Doctors perform surgery [illustrative]..
(photo credit: REUTERS)
Stomach-shortening (bariatric) surgery has become a trend around the country, according to Dr. Ram Shapira, head of the bariatic surgery unit at the capital’s Shaare Zedek Medical Center.
There, the number of such operations has doubled since 2012.
Shapira, who has been at SZMC or 12 years, said that even though his hospital now performs 300 such operations a year (60 percent of them on women), people face a waiting time of eight months to have one.
“We have enough surgeons to do it, but not enough unoccupied operating rooms,” he explained.
The procedure was most recently made famous by formerly obese Education Minister Shai Piron, who had bariatric surgery in a different hospital less than a year ago and now has a svelte figure; even his face has changed dramatically.
Bariatric surgery significantly improves the quality of life, health and self-esteem.
A bonus in obese people (a body-mass index over 30) with type II diabetes is that almost all of them are cured of the metabolic disease as a result of the surgery, because it changes the hormone balance in the gastroenterological system and eliminates the insulin resistance involved in diabetes.
Even in diabetics who are not obese or even overweight (a body-mass index over 25), bariatric surgery has been shown to cure type II diabetes in about 70% to 80% of patients, said Shapira.
In addition, the surgery brings down blood pressure, “bad cholesterol” levels and sleep apnea (momentary halting in breathing during sleep, which is involved in heart attacks). It also reduces a person’s food bills.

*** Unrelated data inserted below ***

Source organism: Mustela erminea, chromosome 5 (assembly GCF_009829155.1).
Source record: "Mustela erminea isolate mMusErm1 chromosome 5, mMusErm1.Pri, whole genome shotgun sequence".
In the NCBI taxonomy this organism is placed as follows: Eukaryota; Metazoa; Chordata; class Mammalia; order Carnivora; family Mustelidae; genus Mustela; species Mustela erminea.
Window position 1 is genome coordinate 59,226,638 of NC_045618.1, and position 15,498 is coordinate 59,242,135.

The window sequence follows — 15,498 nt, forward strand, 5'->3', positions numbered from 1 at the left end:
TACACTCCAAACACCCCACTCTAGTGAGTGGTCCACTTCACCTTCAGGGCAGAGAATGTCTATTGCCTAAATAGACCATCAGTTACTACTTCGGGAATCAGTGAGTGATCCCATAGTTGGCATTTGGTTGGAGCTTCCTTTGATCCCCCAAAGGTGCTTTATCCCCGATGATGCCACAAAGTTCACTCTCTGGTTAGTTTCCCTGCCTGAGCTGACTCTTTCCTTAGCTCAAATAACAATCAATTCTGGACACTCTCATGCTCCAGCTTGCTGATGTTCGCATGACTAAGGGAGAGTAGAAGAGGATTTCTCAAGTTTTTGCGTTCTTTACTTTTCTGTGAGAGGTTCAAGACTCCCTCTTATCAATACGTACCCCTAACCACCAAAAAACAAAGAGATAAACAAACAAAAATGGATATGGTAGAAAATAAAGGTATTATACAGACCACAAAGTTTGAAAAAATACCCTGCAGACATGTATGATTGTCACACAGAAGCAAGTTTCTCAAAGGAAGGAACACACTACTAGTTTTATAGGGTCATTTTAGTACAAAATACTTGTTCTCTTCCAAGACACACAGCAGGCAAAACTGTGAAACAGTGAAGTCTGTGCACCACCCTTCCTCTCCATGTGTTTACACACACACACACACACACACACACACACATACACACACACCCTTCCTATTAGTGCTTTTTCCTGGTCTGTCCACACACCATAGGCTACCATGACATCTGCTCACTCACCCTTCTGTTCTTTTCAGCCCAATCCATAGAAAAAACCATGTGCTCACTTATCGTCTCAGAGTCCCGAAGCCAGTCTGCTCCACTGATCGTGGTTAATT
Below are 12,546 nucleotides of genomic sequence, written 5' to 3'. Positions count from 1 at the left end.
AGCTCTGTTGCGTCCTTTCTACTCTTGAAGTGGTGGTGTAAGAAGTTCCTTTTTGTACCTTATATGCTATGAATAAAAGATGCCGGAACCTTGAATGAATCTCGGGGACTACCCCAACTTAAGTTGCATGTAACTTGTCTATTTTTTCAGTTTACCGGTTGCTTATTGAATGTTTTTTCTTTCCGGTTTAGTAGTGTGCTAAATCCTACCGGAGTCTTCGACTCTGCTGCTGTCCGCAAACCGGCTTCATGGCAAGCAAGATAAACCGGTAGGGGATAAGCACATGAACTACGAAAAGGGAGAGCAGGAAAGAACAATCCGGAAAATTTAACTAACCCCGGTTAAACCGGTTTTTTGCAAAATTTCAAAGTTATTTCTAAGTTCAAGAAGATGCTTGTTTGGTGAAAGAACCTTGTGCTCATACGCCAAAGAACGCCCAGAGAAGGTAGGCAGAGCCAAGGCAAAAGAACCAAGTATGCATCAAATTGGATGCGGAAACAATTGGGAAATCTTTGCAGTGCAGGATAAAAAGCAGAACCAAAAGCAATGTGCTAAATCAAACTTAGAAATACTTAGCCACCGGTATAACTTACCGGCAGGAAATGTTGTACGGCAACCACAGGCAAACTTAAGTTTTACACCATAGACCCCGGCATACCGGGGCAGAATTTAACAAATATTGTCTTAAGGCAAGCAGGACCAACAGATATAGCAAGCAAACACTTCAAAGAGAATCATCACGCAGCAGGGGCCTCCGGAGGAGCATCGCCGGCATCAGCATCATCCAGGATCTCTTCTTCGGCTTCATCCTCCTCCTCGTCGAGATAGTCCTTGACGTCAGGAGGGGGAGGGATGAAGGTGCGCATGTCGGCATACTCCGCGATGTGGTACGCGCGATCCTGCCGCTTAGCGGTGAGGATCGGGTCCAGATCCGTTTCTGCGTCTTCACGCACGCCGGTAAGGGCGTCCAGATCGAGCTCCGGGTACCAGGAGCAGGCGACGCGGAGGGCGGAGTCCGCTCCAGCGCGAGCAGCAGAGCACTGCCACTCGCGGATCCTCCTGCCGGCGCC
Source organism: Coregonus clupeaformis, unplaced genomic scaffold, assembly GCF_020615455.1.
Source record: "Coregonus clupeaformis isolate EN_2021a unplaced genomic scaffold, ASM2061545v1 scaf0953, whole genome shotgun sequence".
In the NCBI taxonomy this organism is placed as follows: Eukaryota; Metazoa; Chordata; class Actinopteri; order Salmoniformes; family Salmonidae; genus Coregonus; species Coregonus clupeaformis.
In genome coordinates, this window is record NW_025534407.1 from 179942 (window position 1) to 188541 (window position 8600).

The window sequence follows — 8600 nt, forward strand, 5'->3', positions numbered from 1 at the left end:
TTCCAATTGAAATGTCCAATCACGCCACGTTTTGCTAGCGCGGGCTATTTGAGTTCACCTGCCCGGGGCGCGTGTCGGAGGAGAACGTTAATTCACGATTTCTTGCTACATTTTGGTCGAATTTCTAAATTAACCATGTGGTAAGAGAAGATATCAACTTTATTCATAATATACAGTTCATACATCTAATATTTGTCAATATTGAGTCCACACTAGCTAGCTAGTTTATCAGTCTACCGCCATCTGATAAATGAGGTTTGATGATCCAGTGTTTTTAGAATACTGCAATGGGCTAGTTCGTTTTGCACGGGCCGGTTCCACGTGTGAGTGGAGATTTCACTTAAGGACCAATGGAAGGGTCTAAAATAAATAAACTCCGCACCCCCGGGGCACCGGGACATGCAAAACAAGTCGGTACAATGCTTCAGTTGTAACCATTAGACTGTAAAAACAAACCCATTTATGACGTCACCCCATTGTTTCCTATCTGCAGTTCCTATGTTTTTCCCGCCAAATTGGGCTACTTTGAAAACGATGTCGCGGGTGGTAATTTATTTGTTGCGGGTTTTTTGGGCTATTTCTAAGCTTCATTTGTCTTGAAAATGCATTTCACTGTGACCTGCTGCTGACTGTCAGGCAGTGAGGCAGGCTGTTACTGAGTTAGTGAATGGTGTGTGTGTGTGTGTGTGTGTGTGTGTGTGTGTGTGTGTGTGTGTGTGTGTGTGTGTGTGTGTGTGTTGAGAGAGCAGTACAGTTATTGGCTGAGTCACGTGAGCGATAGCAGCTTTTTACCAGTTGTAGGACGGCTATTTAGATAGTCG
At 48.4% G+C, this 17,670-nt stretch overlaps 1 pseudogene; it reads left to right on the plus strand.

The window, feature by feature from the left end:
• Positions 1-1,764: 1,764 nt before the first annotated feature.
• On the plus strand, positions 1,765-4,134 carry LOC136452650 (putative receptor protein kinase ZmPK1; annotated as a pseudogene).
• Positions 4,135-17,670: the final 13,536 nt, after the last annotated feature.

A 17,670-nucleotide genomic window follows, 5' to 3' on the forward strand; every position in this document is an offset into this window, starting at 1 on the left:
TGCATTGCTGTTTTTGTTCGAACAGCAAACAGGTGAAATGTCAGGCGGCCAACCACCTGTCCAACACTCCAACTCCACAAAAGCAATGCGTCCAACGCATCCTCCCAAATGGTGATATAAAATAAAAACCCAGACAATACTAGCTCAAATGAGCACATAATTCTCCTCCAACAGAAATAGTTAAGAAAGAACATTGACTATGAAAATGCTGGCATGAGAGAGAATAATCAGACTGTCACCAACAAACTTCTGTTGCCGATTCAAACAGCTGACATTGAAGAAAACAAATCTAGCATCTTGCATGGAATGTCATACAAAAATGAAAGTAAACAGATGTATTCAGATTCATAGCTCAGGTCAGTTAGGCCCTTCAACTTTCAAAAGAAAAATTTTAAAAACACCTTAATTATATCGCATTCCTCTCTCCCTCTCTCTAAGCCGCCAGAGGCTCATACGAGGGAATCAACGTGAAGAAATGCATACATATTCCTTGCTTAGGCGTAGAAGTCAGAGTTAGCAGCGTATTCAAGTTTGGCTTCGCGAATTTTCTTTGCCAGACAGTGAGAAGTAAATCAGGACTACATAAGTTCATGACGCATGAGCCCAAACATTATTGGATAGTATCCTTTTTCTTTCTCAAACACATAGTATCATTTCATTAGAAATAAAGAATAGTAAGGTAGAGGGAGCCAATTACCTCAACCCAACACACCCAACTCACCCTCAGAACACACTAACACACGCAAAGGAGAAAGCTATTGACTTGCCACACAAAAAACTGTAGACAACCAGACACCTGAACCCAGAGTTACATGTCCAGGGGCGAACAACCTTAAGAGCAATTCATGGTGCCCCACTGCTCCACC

The mechanism involved is like that of a radiator thermostat, with the surgery resetting the brain’s “hormonal thermostat” and making it think the person weighs about a third less.
The operation – which costs NIS 47,000 to NIS 50,000 – is not, however, covered by the basket of health services except for the obese or those who weigh less but whose blood sugar control with drugs, including insulin, diet and exercise, is unstable.
Since the cure of diabetes results in significant reduction in pill taking and medical tests, Shapira believes that over time, diabetics who are not obese will more easily be able to get state-subsidized bariatric surgery.
He noted that most obese and overweight people put on diets are unsuccessful in keeping weight off with willpower.
But the obese cannot continue to gorge themselves on fatty and sweet foods after the surgery.
After undergoing the sleeve gastrectomy or bypass surgery, which are the techniques used at SZMC and most other hospitals, they feel full after eating less food, said Shapira.
The patients are briefed on lifestyle changes and what they can eat after the surgery.
The SZMC team include a dietitian, nurse and psychologist who encourage patients to change their habits. There are support groups, and the hospital’s cardiology department has a prevention center with a gym for the use of patients.
In the sleeve technique, the surgeon cuts out three-quarters of the stomach and leaves a narrow and long structure sewn like the sleeve on a shirt.
The bypass technique causes the food to move directly to the small intestine, so the body absorbs less food and fewer calories.
Which one is used is determined during a consultation between the patient and the surgical team.
Complications from the surgery and being put under general anesthesia are rare today, said the surgeon, but they do occur, so one should not regard the operation as like going to the hairdresser or the dentist.